AT&T’s roll out of its IPTV video services has been slower than it originally anticipated, but with more than 126,000 current subscribers, the company feels as though it’s on the right track. AT&T started the year with 3,000 video subscribers, then grew that base to 16,000 and 60,000, respectively, in the first and second quarters.
“We’re past the point of last year where the question was, ‘Will IPTV scale?’,? said Peter Hill, VP of converged services at AT&T Labs Research, during the first keynote address Wednesday morning at TelcoTV. “You can’t get to that number (126,000 subscribers) without significant flow through and automation. We do have a competitive service and we can do it to scale.?
Mike: There's always been concerns about bandwidth, especially when compated to products like the Verizon Fiber to the Home, or FiOS project. How is AT&T doing with U-verse?
Bandwidth has been a major concern, with Hill commenting on the H.264 compression standard:
Mike: What other services will be available?
Hill says the company will be adding home DVRs that allow satellite set-top boxes to show video downloaded to the DVR box. Hill also said the company will be adding to the current 30 high-definition channels next year along with photo-sharing and a Voice over IP (VoIP) service. Here's more interesting quotes from the CED Magazine piece:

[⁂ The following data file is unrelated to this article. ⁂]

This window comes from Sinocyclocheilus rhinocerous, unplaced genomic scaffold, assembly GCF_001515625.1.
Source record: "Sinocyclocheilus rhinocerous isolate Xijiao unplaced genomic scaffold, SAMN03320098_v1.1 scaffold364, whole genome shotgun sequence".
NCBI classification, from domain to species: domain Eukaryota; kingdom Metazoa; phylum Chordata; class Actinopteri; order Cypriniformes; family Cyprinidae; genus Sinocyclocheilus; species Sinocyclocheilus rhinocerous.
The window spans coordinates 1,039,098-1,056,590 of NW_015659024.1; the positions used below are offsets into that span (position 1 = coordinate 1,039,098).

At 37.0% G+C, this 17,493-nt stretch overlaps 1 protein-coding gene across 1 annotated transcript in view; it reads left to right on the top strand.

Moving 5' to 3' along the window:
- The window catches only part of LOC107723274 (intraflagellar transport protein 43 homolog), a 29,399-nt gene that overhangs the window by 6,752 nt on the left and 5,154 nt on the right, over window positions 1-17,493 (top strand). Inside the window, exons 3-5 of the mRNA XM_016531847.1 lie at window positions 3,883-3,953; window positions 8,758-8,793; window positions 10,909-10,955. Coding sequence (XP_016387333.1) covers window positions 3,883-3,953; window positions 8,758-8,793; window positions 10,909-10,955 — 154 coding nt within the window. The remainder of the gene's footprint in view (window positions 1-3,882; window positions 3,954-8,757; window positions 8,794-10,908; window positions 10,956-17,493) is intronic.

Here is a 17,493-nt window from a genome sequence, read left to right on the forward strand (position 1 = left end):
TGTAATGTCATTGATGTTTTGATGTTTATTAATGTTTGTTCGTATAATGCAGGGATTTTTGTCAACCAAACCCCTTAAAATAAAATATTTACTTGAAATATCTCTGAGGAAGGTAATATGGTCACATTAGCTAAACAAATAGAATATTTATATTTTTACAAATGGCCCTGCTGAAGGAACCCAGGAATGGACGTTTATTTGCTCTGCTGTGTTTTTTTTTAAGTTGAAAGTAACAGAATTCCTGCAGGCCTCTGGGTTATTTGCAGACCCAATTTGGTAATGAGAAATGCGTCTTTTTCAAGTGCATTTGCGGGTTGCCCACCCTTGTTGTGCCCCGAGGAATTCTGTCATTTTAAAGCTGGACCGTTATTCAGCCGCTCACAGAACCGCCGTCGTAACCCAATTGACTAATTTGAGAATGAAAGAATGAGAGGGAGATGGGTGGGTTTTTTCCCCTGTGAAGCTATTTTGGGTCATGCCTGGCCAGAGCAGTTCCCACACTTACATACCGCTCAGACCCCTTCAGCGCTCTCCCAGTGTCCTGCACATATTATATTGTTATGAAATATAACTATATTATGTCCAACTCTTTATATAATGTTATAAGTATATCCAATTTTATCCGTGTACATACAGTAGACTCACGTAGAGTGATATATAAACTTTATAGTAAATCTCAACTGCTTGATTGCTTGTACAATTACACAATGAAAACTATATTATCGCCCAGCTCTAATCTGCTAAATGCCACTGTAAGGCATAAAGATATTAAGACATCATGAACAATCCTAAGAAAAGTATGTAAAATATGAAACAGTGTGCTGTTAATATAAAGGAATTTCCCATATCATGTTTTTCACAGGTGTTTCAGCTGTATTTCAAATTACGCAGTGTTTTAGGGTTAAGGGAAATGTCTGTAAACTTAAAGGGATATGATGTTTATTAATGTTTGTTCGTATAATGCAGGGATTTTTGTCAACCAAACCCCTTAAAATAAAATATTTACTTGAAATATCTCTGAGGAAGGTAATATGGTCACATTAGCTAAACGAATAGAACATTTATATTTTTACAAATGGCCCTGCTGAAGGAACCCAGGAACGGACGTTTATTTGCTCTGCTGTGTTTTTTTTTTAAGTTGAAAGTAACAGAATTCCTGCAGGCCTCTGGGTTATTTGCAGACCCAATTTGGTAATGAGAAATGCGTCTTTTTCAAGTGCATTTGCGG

cable executives have said there is no compelling reason to move to an
IP infrastructure to deliver video services, Hill contends that IPTV is
“very different from cable and satellite? because the nature of IP
allows for easier integration among services while also allowing it to
take advantage of Internet partners such as Amazon.......
One of those features is “Cinema Center? that allows movies to be purchased from Amazon with one click. The movie portal content would be dynamic and would allow subscribers to view trailers prior to making their purchases.
“We don’t have to create this stuff in IP because it reaches out to Web devices and incorporates them into IPTV,? Hill said.
demonstrated how an iPhone could be used to remotely program a home TV
and how multiple cameras at live events could be selected by the
viewer. He also demonstrated a feature that used an i-Phone to remotely
configure channel favorites on a home TV. The application would give
four different i-Phone users the ability to program their favorite
shows on their household TVs. Also discussed was a Web cam feature that
would let viewers in different locations view a live performance of a
sporting event or dance concert based on IP technology that uses
switched digital video.
Mike: I know they had problems with the original set top box - any updates?
Also, according to CED Magazine:
During the question-and-answer segment, Hill said AT&T would continue to rely on the Motorola set-top box with the Sigma Designs processor as its main workhorse, although it’s also working with Scientific Atlanta on a box with the same signature.
Hill expected new set-top boxes with second-generation chipsets from Sigma and Broadcom to be available in 2009.